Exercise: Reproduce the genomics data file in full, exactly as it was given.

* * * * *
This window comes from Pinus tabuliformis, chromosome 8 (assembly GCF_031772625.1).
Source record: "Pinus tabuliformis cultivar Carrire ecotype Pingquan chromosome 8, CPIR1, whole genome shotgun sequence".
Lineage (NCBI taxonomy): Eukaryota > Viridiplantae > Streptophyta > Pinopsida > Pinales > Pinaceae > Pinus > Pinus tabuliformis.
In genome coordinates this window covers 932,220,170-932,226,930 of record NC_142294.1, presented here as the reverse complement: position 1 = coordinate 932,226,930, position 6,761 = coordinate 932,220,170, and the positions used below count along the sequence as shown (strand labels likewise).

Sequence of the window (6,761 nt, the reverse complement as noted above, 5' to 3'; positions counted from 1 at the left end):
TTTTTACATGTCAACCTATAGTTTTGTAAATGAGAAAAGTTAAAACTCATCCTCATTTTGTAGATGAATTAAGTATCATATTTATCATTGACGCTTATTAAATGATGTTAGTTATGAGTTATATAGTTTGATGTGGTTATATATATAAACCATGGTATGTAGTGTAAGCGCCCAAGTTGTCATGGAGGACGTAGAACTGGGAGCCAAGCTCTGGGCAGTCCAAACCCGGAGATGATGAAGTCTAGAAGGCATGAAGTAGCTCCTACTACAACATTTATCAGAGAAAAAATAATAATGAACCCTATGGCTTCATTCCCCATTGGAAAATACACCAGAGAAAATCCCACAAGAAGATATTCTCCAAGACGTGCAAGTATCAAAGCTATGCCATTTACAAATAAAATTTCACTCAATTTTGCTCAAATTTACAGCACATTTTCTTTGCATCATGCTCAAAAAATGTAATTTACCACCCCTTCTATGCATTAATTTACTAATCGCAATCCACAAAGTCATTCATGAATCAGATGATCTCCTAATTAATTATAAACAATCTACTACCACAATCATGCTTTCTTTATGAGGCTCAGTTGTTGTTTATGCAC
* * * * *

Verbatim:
This window comes from Pinus tabuliformis, chromosome 8 (assembly GCF_031772625.1).
Source record: "Pinus tabuliformis cultivar Carrire ecotype Pingquan chromosome 8, CPIR1, whole genome shotgun sequence".
Lineage (NCBI taxonomy): Eukaryota > Viridiplantae > Streptophyta > Pinopsida > Pinales > Pinaceae > Pinus > Pinus tabuliformis.
In genome coordinates this window covers 932,220,170-932,226,930 of record NC_142294.1, presented here as the reverse complement: position 1 = coordinate 932,226,930, position 6,761 = coordinate 932,220,170, and the positions used below count along the sequence as shown (strand labels likewise).

Sequence of the window (6,761 nt, the reverse complement as noted above, 5' to 3'; positions counted from 1 at the left end):
TTTTTACATGTCAACCTATAGTTTTGTAAATGAGAAAAGTTAAAACTCATCCTCATTTTGTAGATGAATTAAGTATCATATTTATCATTGACGCTTATTAAATGATGTTAGTTATGAGTTATATAGTTTGATGTGGTTATATATATAAACCATGGTATGTAGTGTAAGCGCCCAAGTTGTCATGGAGGACGTAGAACTGGGAGCCAAGCTCTGGGCAGTCCAAACCCGGAGATGATGAAGTCTAGAAGGCATGAAGTAGCTCCTACTACAACATTTATCAGAGAAAAAATAATAATGAACCCTATGGCTTCATTCCCCATTGGAAAATACACCAGAGAAAATCCCACAAGAAGATATTCTCCAAGACGTGCAAGTATCAAAGCTATGCCATTTACAAATAAAATTTCACTCAATTTTGCTCAAATTTACAGCACATTTTCTTTGCATCATGCTCAAAAAATGTAATTTACCACCCCTTCTATGCATTAATTTACTAATCGCAATCCACAAAGTCATTCATGAATCAGATGATCTCCTAATTAATTATAAACAATCTACTACCACAATCATGCTTTCTTTATGAGGCTCAGTTGTTGTTTATGCAC